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Ctenacanthus and other chondrichthyan spines and denticles from the Minturn Formation (Pennsylvanian) of Colorado

Published online by Cambridge University Press:  20 May 2016

Wayne M. Itano
1995 Dartmouth Ave., Boulder, Colorado 80305,
Karen J. Houck
Dept. of Geography, Geology, and Environmental Science, University of Colorado, Denver 80217
Martin G. Lockley
Dept. of Geography, Geology, and Environmental Science, University of Colorado, Denver 80217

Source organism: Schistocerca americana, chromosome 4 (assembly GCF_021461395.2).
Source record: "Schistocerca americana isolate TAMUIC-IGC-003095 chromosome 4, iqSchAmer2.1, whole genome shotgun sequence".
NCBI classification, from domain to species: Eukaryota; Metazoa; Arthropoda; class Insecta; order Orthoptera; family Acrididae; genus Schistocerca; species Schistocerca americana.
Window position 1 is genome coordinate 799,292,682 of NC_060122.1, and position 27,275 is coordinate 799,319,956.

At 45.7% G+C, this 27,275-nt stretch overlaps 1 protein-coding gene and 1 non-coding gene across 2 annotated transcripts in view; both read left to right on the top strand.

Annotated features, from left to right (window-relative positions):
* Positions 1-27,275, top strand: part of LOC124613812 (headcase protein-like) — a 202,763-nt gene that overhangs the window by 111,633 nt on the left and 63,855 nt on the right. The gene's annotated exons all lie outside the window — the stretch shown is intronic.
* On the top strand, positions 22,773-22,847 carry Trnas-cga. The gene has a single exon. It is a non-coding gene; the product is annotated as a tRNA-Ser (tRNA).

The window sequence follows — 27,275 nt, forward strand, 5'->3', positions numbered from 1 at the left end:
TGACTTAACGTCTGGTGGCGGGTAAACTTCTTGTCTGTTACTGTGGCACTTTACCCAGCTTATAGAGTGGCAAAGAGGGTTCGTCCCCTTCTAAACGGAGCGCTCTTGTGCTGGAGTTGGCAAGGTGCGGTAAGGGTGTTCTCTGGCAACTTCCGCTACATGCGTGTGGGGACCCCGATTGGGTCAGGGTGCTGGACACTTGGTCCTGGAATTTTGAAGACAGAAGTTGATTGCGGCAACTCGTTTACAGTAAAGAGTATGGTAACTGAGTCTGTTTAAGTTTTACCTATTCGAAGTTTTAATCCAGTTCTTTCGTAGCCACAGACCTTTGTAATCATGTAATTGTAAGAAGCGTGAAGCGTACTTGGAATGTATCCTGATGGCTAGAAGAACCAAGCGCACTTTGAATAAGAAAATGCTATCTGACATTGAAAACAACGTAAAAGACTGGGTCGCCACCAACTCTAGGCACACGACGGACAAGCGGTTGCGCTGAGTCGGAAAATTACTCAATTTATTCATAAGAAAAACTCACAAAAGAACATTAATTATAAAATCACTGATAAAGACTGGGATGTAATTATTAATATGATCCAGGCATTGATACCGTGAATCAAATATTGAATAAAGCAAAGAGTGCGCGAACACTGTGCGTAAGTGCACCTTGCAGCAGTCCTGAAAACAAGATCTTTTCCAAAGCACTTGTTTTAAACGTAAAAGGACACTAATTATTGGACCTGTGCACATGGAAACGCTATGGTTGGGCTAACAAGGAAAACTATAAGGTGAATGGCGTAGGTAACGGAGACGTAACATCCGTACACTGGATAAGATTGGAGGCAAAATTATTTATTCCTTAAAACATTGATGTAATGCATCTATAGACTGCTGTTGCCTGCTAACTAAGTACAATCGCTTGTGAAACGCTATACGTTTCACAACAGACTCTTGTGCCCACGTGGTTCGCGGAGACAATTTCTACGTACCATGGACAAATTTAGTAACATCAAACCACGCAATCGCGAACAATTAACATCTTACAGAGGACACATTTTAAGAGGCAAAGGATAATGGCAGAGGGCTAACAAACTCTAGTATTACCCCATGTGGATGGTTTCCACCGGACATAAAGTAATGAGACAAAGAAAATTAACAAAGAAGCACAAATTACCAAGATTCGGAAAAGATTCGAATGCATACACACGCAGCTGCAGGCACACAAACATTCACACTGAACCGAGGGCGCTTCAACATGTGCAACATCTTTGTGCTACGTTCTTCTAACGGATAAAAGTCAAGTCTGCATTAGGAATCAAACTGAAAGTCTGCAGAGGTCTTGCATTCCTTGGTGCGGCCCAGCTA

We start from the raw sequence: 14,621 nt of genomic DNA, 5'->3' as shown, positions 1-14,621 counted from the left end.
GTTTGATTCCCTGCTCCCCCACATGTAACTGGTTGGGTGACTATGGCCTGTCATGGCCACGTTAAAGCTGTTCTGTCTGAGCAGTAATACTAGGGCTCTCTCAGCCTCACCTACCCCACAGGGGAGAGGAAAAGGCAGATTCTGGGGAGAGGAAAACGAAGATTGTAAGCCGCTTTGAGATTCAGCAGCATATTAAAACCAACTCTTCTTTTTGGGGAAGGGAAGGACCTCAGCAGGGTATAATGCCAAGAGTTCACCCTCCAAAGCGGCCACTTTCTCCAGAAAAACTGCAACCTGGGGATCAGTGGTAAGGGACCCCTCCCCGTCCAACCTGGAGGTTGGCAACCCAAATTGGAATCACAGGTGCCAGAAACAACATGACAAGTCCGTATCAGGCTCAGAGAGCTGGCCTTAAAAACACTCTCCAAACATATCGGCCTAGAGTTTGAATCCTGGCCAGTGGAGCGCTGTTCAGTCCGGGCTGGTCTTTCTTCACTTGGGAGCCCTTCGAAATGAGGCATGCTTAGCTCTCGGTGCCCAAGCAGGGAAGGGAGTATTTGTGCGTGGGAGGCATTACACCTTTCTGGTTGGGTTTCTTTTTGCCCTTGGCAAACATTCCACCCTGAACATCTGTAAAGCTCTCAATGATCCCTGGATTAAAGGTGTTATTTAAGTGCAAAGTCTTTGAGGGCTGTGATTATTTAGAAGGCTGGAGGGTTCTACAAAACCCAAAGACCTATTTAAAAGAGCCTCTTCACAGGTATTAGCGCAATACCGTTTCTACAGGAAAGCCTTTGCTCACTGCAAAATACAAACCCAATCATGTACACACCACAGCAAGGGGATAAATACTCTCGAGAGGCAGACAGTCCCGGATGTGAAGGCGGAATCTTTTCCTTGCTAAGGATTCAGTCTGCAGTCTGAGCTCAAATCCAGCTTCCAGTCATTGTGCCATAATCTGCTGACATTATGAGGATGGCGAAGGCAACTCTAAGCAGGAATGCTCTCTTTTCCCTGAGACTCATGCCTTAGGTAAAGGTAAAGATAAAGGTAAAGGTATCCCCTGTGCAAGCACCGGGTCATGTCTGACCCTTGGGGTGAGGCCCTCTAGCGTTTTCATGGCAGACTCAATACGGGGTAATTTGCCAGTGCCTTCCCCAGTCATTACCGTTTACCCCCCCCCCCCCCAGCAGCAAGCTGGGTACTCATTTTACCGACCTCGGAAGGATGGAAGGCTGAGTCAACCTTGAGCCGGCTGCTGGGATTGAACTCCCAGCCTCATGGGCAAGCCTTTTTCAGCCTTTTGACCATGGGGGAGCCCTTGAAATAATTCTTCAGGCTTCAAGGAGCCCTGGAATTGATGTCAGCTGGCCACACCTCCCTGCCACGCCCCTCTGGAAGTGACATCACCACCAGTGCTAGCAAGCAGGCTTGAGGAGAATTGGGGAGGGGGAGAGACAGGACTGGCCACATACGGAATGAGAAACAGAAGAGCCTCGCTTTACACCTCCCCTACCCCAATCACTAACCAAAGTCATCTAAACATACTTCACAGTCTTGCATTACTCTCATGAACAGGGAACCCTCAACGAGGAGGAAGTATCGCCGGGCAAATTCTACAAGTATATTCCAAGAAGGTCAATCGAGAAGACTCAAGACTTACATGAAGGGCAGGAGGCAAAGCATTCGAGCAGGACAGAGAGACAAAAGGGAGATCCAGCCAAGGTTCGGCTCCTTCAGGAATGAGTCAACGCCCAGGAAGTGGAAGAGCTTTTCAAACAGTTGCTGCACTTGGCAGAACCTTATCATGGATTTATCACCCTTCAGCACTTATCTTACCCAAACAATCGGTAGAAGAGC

Chondrichthyan spines and dermal denticles are reported from the Middle Pennsylvanian Minturn Formation, Eagle County, Colorado. The most common element is a dorsal finspine referred to Ctenacanthus buttersi St. John and Worthen, 1883. Some of the specimens are more complete distally than the holotype and only previously figured specimen of C. buttersi. Less common remains include a dorsal finspine referred to Acondylacanthus nuperus St. John and Worthen, 1883, a smooth-ribbed dorsal finspine close to “Ctenacanthus” furicarinatus Newberry, 1875, a spine fragment probably referrable to Physonemus sp., and two large-noded dorsal finspines probably referrable to two different species of Bythiacanthus. Dermal denticles are referred to Petrodus patelliformis M'Coy, 1848. Ctenacanthus buttersi finspines and some large cladodont teeth, referred to “Symmorium” occidentalis (Leidy), 1859, may belong to the same species. This conjecture is based mainly on the relative abundances of chondrichthyan teeth found at the same locality.

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